Ezekiel 18:19-21 states, "Yet you ask, 'Why does the son not share the guilt of his father?' Since the son has done what is just and right and has been careful to keep all my decrees, he will surely live. The soul that sins is the one who will die. The son will not share the guilt of the father, nor will the father share the guilt of the son. . . . But if a wicked man turns away from all the sins he has committed and keeps all my decrees . . . , he will surely live; he will not die." And Jeremiah 31:29-30 states, "In those days people will no longer say, 'The fathers have eaten sour grapes and the children's teeth are set on edge.' Instead, everyone will die for his own sin; whoever eats sour grapes-his own teeth will be set on edge." Suggesting that both of these passages teach that the iniquity of the fathers is no longer visited upon the children implies that these passages contradict Exo. 34:5-7 which relates the generational cycling of iniquity to God's very character. How often does God's fundamental character change? James 1:17, Heb. 13:8, Mal. 3:6, and Ps. 102:27 say never. Such a suggestion also implies that Jer. 31:29-30 and Ezek. 18:19-21 contradict the same principle restated in the Ten Commandments as a fundamental principle of Covenant Law (Exo. 20:5 and Deut. 5:9; also Lev. 18:25; Num. 14:18, 33; Deut. 7:10; Isa. 65:6-7; Jer. 32:18; cf. Job 21:19; Ps. 79:8; 109:14-16). The glaring problem with this assumption is that Jer. 31:29-30's statement "everyone will die for his own sin," which thematically and chronologically parallels the statement of Ezek. 18:20 "the soul that sins is the one who will die," is followed one chapter later by an affirmation that the iniquity or sin-guilt of parents is visited upon children-Jer. 32:18 "repaying the iniquity of the fathers to the bosom of the sons." In the same way the prophecies of Ezekiel assume the ongoing reality of generational sin. Ezekiel 20:18-36 charges the Israelites with walking in the same sins as their fathers "to this day" (Ezek. 20:31) and says they will therefore be judged for it (Ezek. 20:23-26). Ezekiel 4:4ff explicitly points to Israel's generational iniquity extending over 390 years. These passages in Ezekiel and Jeremiah, which affirm the ongoing reality of generational sin, make it clear that Jeremiah 31:29-30 and Ezekiel 18:20 do not contradict or update the Covenant Law principle of Exo. 34:5-7 or Exo. 20:5, Deut. 5:9 and their parallels that the iniquity of the fathers will be visited upon the sons. Jeremiah 31:29-30 and Ezekiel 18:20 complement the covenant principle of generational sin and corporate confession of generational sin. Children will still be affected by but not punished for their parents' sins. Even common sense suggests that just as we may inherit physical weaknesses from our parents-such as tendencies toward alcoholism, cancer, high cholesterol, etc.-so we may also inherit spiritual weaknesses and tendencies toward certain sins such as anger, lust, criticism, greed, idolatry, or occultism. Ezek. 18:20 and Jer. 31:29 teach that generational sin will not bring judgment on those who "turn away from" (Ezek. 18:21) and repent of personal sin and parental or ancestral sins. Children will not be punished for the sins of the parents unless they choose to walk in the sins of their parents. Ezekiel and Jeremiah both point to the individual's responsibility to repent and turn away from the sins of the parents. The view that Ezekiel marks a new stage of individual responsibility which replaced older ideas of corporate responsibility simply misrepresents the evidence in Ezekiel and the Hebrew Bible as a whole, as several Old Testament scholars like Dr. Paul Joyce and Dr. Joel Kaminsky have pointed out recently. The notion of individual responsibility coexisted with the notion of corporate responsibility as early as the Deuteronomic Law code (e.g. Deut. 24:16 [indiv. responsibility]; 29:18-21, 25-28 [indiv. responsibility alongside corporate responsibility]; etc.).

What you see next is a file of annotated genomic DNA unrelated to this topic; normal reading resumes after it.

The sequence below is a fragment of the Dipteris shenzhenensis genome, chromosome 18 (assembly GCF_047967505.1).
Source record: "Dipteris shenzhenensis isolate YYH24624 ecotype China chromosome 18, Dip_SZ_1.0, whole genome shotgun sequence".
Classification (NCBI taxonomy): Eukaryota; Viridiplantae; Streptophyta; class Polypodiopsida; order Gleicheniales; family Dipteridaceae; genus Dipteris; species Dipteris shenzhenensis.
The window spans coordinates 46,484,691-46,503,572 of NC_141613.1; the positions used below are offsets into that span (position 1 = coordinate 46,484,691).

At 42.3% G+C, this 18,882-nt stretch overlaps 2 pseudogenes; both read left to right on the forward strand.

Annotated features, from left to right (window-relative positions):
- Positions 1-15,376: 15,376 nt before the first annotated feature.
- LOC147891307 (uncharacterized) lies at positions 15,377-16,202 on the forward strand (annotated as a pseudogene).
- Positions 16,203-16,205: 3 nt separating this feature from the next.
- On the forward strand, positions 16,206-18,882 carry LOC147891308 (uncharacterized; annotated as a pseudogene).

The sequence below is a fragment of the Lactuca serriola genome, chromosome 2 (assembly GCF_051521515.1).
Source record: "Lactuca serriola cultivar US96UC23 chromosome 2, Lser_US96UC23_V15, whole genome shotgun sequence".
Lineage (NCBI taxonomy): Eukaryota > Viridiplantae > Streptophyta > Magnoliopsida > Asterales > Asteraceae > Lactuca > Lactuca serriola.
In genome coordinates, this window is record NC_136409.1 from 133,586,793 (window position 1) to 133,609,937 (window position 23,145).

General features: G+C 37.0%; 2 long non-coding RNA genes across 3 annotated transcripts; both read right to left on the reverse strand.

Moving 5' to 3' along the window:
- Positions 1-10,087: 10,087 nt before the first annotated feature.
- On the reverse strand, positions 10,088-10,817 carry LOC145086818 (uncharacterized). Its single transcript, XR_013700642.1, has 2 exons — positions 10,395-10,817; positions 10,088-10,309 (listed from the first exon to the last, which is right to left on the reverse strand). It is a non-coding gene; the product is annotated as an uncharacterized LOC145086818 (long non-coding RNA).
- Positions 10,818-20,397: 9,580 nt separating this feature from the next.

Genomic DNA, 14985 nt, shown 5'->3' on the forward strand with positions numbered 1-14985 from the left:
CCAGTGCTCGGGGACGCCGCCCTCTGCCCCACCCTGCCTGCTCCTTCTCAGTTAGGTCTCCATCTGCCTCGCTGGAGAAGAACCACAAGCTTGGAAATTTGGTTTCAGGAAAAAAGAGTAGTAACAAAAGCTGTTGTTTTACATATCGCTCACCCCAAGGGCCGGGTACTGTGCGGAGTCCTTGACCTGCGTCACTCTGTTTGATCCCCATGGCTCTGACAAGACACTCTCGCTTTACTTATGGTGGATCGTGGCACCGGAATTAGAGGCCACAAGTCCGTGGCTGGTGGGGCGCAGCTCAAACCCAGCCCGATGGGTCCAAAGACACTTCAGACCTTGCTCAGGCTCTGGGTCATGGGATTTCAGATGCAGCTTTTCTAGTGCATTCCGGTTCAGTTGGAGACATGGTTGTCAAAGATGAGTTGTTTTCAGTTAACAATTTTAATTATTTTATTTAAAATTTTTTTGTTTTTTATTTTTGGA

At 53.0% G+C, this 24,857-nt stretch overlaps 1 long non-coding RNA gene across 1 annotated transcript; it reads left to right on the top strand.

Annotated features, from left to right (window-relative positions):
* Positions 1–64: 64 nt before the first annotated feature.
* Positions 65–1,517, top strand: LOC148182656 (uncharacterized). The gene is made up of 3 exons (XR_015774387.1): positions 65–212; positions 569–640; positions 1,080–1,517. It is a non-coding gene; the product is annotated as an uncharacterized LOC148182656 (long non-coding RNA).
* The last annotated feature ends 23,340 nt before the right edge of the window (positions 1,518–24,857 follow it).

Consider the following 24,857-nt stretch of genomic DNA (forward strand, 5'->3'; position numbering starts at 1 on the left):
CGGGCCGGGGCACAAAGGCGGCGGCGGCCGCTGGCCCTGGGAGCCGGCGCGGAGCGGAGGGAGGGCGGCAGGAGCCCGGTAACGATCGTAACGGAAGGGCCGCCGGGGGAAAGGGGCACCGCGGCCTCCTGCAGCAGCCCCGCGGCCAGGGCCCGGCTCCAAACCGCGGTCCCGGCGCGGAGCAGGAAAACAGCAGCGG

The specific abuse Ezekiel and Jeremiah address is the false assumption of the Judean exiles in Babylonia that they were exiled from the land of Israel because of their parents' sins and not because of their own sins (Ezek. 18:2 "What do you people mean by quoting this proverb about the land of Israel: 'The fathers eat sour grapes, and the children's teeth are set on edge'?"; the same proverb quoted also in Jer. 31:29). But as mentioned above, Ezekiel made it clear throughout his prophecies, in passages like Ezekiel 20:18-36, that the exiles had been walking in the same sins as their fathers which brought on the judgment of exile from the land (Compare Ezek. 16:3, 44-52 and 20:18-36 with Ezek. 7:3-9; 8:1, 12-13; 14:1ff., 6; 16:3, 44-52). Ezekiel 18:2-31 does not deny, then, that children will be visited and challenged by the sins of their parents, but it clearly teaches that only children who turn away from or repent of their sins and the sins of their parents will escape judgment for their sins and the sins of their parents.
Furthermore, Ezekiel does not reject the Lev. 26:40 instruction to confess generational sin as well as personal sin. The language of Ezekiel shows that he assumes Lev. 26:40's confession instruction as part of the basis of his prophecies. Ezekiel was a priest (Ezek 1:3) who was so familiar with Leviticus that he used the language and imagery of Lev. 26 and often quoted verbatim words and phrases from Leviticus 17-26. Old Testament scholars have known for almost a century that the Hebrew of Ezekiel's prophecies in Ezek. 4-6, 14 and 34-37 closely parallels and draws on the language and idioms found especially in Leviticus 26.
Ezekiel's intimate familiarity with the language of Leviticus 26 shows that he was thoroughly familiar with the instruction to confess parental and national sin prescribed in Lev. 26:40. A colleague and friend of mine, Dr. Mark Rooker, showed in his doctoral dissertation study of Ezekiel's language (Brandeis University, 1988) that Ezekiel quotes a verse before and a verse after Lev. 26:40-42--Ezekiel quotes a Hebrew phrase from Lev. 26:39 in Ezek. 4:17b and quotes almost word-for-word from Lev. 26:43b in Ezek. 5:6b. This of course shows that Ezekiel knew well the text in between, Lev. 26:40-42, with its teaching on confessing generational sin.